'Illusion' vs 'Delusion': What's the Difference?

By Shanea Patterson, updated on January 31, 2023

Wondering whether to use ‘illusion’ or ‘delusion’? And what is the difference between these words? We’ll answer that in detail in this article, plus teach you how to use both correctly in a sentence.

In short, the difference between these two words is: 

  • ‘Illusion’ is something that’s not as it seems.
  • ‘Delusion’ is a false belief about something.

As you can see, these words mean two different things and, therefore, should not be used interchangeably.

‘Illusion’ vs. ‘Delusion’ – What’s the Difference?

As you just learned, the difference between ‘illusion’ and ‘delusion’ is that the former means something that’s not as it seems, and the latter means a false belief about something.

Allusion vs. ‘Illusion’ vs. ‘Delusion’- Choose Your Words

We’ve covered ‘illusion’ and ‘delusion,’ but what about allusion?

An allusion is an indirect reference.

That means while all three words sound somewhat similar, they don’t mean the same things. They’re not homophones, just very similar-sounding words.

Definition and Meaning of ‘Illusion’ and ‘Delusion’

According to Merriam-Webster, the definition of ‘illusion’ is a misleading image or something that deceives or misleads in an intellectual way. It might also be used to refer to hallucination or the act of deceiving someone.

A few synonyms of the word include:

  • Fantasy
  • Vision
  • Dream
  • Daydream
  • Figment
  • Unreality

The same dictionary defines ‘delusion’ as something that’s falsely believed. It might also mean the act of tricking or deceiving someone.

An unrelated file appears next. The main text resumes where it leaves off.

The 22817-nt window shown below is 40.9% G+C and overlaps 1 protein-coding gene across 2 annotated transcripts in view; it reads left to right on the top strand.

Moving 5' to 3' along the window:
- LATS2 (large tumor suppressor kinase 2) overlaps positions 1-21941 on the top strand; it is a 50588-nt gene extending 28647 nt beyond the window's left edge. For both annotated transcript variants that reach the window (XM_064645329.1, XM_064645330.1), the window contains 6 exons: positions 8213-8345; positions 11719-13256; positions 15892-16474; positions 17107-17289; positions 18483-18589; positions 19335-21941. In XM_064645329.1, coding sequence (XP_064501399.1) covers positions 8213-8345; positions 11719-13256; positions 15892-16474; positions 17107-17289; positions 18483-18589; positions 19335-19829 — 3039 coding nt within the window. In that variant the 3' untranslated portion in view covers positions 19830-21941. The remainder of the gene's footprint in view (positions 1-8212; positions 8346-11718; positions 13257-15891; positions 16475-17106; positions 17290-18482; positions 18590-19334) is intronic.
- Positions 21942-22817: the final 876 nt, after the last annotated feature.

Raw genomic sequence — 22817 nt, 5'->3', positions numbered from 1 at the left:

Synonyms of this word include:

  • Chimera
  • Dream
  • Nonentity
  • Fancy

Pronunciation: How to Pronounce ‘Illusion’ and ‘Delusion’

Wondering how to pronounce these words? Here’s a short guide.

  • To pronounce ‘illusion’ here’s the phonetic spelling: I-LOO-ZHUHN
  • To pronounce ‘delusion’ here’s the phonetic spelling: DI-LOO-ZHUHN

How to Use ‘Illusion’ and ‘Delusion’ in a Sentence

Now that we know what the words mean and how to use them in a sentence let’s see some examples of how to use them in a sentence, starting with ‘illusion.’

  • Virtual Reality video games give the illusion of being in a different world.
  • The mural I painted on the building gave an illusion of a bridge.
  • Any progress made in this country is an illusion. The electoral colleges make all the decisions and do all the voting.
  • That could have been an illusion we were seeing, but we’ll never know now.

Now let’s see some examples of how to use ‘delusion.’

  • She’s living under the delusion that she’s Princess Diana.
  • My sister is under the delusion that she’s not a spoiled
  • She was under the delusion that someone had let a snake loose in the house.
  • Steer clear of old Mr. Johnson. He’s under the delusion that he’s still fighting in World War II.

Remember never to use these words interchangeably because they mean two different things.

Final Thoughts on ‘Illusion’ and ‘Delusion’

To recap, we learned that ‘illusion’ refers to something that’s not as it seems, while ‘delusion’ refers to a false belief about something. You know that the words can’t be used interchangeably, so avoid that in your writing.

If you ever get stuck on usage or meaning, you can always come back to refresh your memory. We’ve got a whole library of content on other confusing words and phrases you might see in the English language. Go check it out anytime.

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Written By:
Shanea Patterson
Shanea Patterson is a writer based in New York and loves writing for brands big and small. She has a master's degree in professional writing from New York University and a bachelor's degree in English from Mercy College.

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